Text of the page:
I know his open endings frustrate some readers but I'm always left wanting more and anxious to read the next. He has a very straightforward style and yet is able to inject a real depth and emotion into his characters, especially the women as has been mentioned. Unfortunately, I'm running out of Faber. Some Rain Must Fall is looking fairly lonely on the shelf so hopefully he has something new in the works. Anyone heard anything?
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Old 21st Feb 2006, 20:32   #8
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Default Re: Michel Faber

Crimson Petal is fab. Very readable, exciting and damned raunchy in places.
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Old 21st Feb 2006, 20:52   #9
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Quote:
Originally Posted by kumquat
Crimson Petal is fab. Very readable, exciting and damned raunchy in places.
Yep, that's definitely an accurate description! His best work by far, in my opinion, but if you enjoyed it the others are worth a try and not nearly such a time commitment.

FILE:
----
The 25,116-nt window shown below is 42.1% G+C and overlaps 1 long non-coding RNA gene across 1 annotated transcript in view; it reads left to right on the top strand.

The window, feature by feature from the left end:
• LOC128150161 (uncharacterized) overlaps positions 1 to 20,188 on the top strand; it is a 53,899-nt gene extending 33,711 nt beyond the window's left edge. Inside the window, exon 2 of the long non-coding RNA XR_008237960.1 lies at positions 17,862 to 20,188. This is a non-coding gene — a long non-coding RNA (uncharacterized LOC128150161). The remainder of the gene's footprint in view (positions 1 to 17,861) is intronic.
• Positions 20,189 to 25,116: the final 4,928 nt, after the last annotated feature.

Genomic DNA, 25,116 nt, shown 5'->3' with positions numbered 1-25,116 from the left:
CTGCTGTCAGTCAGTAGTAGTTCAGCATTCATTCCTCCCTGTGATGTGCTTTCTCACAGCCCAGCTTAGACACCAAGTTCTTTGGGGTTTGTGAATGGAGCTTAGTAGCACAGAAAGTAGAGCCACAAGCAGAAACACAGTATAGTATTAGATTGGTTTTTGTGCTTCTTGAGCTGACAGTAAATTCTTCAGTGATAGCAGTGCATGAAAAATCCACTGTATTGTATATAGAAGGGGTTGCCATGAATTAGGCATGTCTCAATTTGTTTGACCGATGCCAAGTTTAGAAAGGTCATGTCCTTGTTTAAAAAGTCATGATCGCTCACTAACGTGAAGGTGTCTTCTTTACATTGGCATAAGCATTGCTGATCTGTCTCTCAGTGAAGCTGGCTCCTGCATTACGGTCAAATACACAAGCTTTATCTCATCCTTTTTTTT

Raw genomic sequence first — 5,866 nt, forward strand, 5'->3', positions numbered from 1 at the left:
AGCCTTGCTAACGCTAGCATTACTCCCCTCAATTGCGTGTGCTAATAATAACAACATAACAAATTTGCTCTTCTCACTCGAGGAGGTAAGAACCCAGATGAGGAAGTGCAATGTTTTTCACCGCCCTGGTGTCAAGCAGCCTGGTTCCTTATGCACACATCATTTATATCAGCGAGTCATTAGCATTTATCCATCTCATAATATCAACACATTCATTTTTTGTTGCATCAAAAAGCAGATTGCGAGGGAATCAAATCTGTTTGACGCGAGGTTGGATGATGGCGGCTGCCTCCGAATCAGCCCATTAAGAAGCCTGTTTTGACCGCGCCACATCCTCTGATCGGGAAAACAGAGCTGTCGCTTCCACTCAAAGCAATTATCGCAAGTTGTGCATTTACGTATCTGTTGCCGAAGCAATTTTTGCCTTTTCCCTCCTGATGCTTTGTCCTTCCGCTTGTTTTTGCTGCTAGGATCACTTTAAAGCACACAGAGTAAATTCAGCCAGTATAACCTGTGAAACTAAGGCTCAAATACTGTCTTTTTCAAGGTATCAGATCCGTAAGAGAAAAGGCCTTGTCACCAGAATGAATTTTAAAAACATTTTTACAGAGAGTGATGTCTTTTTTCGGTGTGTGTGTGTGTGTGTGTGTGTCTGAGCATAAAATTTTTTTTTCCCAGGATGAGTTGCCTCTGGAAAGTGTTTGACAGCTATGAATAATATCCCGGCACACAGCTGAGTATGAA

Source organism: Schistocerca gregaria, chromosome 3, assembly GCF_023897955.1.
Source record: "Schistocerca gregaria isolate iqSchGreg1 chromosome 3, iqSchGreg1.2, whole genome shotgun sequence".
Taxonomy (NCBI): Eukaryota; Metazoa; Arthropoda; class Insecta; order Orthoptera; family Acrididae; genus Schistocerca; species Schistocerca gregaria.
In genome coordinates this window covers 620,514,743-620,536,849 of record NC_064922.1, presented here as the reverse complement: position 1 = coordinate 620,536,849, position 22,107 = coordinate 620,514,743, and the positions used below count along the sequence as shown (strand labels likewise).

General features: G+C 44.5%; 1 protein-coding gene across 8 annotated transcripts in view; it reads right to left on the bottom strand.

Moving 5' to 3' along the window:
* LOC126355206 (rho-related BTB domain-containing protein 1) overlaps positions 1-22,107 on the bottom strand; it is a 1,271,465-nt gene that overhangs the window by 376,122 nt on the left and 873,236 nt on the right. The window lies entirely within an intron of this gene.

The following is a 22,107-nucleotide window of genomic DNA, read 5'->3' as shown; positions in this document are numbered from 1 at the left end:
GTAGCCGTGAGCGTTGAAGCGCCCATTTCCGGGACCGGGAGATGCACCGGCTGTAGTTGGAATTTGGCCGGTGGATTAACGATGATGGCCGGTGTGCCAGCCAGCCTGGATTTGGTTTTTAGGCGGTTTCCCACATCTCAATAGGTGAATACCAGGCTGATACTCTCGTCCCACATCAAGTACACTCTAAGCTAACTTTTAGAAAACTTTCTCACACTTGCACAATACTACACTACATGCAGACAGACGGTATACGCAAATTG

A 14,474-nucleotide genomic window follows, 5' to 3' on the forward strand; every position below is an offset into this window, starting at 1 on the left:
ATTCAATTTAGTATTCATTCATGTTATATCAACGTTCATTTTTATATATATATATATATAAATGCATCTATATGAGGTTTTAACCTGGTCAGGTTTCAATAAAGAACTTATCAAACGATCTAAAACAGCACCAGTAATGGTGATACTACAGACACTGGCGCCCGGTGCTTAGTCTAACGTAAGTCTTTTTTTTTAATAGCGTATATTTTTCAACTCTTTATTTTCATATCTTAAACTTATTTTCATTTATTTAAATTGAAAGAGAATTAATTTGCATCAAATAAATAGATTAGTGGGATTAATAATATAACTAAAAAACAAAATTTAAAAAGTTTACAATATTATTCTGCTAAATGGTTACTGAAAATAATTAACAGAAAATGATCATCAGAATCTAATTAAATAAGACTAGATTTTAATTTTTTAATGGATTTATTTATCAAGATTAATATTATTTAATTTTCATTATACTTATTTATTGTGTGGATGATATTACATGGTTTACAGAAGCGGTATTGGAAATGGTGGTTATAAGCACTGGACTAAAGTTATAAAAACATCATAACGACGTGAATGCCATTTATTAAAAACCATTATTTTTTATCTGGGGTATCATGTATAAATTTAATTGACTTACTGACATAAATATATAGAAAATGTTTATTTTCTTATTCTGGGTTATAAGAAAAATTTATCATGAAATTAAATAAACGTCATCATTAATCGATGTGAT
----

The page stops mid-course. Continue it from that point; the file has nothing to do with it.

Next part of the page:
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Old 28th Aug 2006, 17:59   #10
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Default Re: Michel Faber

Those wanting to take a trip back into the world of Michel Faber's The Crimson Petal And The White can do so with the recent release of The Apple: New Crimson Petal Stories (Buy this from Amazon). It has seven short tales set before and after the events of the book and feature favourite characters such as William Rackham and Sugar in addition to lesser players from the novel.

Despite these stories, as Faber states in the foreward, there won't be a sequel to The Crimson Petal And The White. The ending stays ambiguous, with Sugar finally getting the privacy she never got in the brothel and at the Rackhams.